Film Review: Slack Bay

In Bruno Dumont’s pummeling, surrealist slapstick film, a dizzily campy Juliette Binoche leads a daffy bourgeois clan vacationing in a coastal village plagued by disappearances who resolutely refuse to take the hint.
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We might be in a golden age of comedy, but—excepting Armando Iannucci (“Veep”)—satire has been keeping its head down of late. Particularly hard to find have been artists intent on waging slash-and-burn class warfare instead of winking jabs at social mores. Given the Gilded Age levels of inequality, the time would appear to be ripe. So it’s refreshing in a way to see Bruno Dumont eagerly take up the atrophied tradition of epater la bourgeoisie in Slack Bay. It’s a rather diabolically unfunny catastrophe, but at least Dumont is openly aiming his humor at something.

Captured with gleaming perfection by cinematographer Guillaume Deffontaines, the disarmingly pretty setting is the French seaside town of Slack Bay, circa 1910. It’s a beautiful place, if one likes sand dunes, marshes, sweeping oceanic vistas, and doesn’t mind the occasional murder. In town for their annual summer getaway are the Van Peteghem family, a pack of inbred swells lazing around their hilltop villa designed “in the Ptolemaic style.” Fervent expostulators of delight at the most mundane things, André (Fabrice Luchini) and Isabelle (Valeria Bruni Tedeschi) are blind to just about everything, particularly the transgender status of their child Billie (Raph) and the practically psychopathic enthusiasm of André’s sister Aude (Juliette Binoche, operatically divine).

Down the slope and by the water are the dirt-poor Brufort clan of fishermen. The father, “The Eternal” (Thierry Lavieville), also makes money as a unique kind of ferryman: He carries people across the bay at low tide instead of rowing them in a boat. The teenage Ma Loute (Brandon Lavieville) is sharp-eyed and attentive, particularly when it comes to Billie. The animosity between the families is strictly one-way and mostly camouflaged behind convention: The Van Peteghems can’t imagine that anybody would hate them, even after their motorcar practically runs the Bruforts off the road. “Mussel gatherers! How picturesque!” blurts Isabelle even as Ma Loute snarls in their wake.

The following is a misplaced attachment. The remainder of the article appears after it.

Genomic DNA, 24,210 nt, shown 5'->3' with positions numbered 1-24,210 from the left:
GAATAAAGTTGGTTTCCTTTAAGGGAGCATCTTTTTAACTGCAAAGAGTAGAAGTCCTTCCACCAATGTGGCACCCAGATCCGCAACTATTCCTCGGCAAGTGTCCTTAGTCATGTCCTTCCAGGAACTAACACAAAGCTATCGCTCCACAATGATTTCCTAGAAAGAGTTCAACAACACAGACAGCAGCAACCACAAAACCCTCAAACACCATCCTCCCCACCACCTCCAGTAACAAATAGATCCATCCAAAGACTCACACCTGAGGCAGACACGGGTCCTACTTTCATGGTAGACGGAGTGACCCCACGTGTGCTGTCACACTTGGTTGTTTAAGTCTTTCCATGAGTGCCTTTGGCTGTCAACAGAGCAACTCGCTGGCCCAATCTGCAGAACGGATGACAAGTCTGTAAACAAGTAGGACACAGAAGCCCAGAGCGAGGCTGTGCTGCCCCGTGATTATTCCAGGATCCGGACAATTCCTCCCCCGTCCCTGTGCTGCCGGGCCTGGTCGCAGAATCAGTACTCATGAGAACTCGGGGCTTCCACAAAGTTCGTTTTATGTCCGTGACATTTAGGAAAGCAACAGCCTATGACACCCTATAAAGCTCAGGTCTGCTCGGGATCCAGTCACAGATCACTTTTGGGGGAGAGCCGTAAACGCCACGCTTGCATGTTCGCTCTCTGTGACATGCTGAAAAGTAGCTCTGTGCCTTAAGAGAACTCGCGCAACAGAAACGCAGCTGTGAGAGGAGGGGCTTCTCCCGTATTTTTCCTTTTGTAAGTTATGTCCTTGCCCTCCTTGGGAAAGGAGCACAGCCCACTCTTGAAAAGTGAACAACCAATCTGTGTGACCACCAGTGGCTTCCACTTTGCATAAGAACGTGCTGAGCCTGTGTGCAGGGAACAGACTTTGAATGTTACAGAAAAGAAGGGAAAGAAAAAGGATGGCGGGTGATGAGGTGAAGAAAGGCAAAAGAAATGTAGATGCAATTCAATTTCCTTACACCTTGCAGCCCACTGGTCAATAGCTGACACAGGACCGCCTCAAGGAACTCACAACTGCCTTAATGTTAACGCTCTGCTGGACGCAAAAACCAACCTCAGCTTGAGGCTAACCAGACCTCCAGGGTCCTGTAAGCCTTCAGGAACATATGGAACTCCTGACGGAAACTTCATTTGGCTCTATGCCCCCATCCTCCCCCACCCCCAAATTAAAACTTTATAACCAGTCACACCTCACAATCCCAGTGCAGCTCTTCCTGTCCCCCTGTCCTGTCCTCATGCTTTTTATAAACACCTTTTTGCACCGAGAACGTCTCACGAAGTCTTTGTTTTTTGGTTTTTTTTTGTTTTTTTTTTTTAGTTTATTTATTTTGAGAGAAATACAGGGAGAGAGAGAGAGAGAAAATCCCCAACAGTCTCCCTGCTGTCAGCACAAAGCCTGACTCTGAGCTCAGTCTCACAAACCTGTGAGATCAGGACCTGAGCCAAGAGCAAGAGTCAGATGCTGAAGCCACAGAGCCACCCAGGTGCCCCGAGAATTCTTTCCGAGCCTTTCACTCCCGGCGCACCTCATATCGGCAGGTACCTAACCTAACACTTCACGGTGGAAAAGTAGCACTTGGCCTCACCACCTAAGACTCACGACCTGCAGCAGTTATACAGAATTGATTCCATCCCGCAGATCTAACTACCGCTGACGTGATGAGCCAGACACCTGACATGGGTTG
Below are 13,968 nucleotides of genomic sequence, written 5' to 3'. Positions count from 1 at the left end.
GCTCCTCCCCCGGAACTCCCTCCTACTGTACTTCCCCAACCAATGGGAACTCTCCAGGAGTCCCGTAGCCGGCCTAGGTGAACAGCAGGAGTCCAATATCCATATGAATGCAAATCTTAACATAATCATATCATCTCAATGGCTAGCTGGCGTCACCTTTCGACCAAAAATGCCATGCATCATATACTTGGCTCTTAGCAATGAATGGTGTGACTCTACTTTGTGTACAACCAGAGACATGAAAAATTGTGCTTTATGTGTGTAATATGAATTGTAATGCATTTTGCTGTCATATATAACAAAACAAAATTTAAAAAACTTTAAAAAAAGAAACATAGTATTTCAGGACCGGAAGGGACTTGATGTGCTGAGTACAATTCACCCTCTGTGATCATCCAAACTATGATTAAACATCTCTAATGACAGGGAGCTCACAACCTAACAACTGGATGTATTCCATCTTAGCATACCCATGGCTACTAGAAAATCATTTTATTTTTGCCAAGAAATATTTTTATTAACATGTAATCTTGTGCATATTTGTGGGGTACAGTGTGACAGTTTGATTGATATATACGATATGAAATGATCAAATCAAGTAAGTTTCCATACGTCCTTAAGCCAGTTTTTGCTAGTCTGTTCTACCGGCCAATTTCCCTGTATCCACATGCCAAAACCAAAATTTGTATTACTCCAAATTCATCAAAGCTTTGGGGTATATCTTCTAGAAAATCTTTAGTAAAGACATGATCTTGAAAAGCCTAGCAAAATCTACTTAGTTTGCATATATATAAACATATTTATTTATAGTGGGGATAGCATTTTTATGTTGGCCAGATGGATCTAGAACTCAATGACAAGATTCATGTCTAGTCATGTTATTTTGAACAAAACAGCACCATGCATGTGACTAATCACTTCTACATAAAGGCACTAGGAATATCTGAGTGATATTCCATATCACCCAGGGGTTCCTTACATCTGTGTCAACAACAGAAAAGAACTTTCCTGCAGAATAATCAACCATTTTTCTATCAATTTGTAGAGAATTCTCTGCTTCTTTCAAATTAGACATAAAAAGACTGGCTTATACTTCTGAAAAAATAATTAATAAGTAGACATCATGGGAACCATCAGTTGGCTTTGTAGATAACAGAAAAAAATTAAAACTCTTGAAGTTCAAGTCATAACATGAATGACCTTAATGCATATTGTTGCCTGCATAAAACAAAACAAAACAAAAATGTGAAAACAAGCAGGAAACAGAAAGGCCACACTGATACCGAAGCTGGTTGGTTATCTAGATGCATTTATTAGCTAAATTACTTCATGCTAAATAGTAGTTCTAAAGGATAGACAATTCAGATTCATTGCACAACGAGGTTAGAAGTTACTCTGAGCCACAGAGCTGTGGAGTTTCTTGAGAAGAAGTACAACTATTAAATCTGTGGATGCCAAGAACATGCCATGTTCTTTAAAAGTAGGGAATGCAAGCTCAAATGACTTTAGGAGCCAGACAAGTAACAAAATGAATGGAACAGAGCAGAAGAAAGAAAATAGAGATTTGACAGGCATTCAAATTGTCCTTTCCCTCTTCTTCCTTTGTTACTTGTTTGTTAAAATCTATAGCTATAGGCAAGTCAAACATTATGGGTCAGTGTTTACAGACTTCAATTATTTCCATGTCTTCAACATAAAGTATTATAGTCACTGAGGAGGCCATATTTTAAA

This kind of obliviousness in the face of danger or outright hatred is a recurring trope through the influence-riddled Slack Bay. Dumont pulls heavily from Monty Python and Ionesco for his recurring scenes of the Van Peteghems, swaddled in a cocoon of privilege, blithely brushing past obvious dangers. Laurel and Hardy crop up in the similarly befuddled figures of Inspector Malfoy (Cyril Rigaux) and his partner Machin (Didier Després), investigating a series of disappearances. Blandly oblivious as the Van Peteghems, the inspectors toddle around and miss every clue dropped in front of them. Wandering in the rippling dunes under their black bowler hats and encountering one non sequitur after another, the two also call out to Magritte and his bumptious surrealism.

Dumont feels truly dedicated here to making a comedy. If not, the insistence on pratfalls and goofy sound cues (the voluminous and rotund Machin is a one-man factory of these) would feel like the work of a madman. To that end, seasoned performers like Luchini, Binoche and Tedeschi contort and vamp themselves into caricatures so exaggerated that they were probably outlawed at one point by the Geneva Convention. Binoche’s operatic hauteur in particular deserves to be acknowledged as a thing of beauty.

Slack Bay is a comedy, but in the Buñuel sense—meaning that every kind of human savagery is in play here, from incest to cannibalism and gay-bashing. In the interest of punching bourgeois complacency in the face, this satire takes risks that few modern comedies do. Dumont’s recipe of period-film postcard beauty, bestial violence, head-scratching surrealism, physical gags and blunt social commentary is a challenging mix, at the least.

That doesn’t mean it’s effective.

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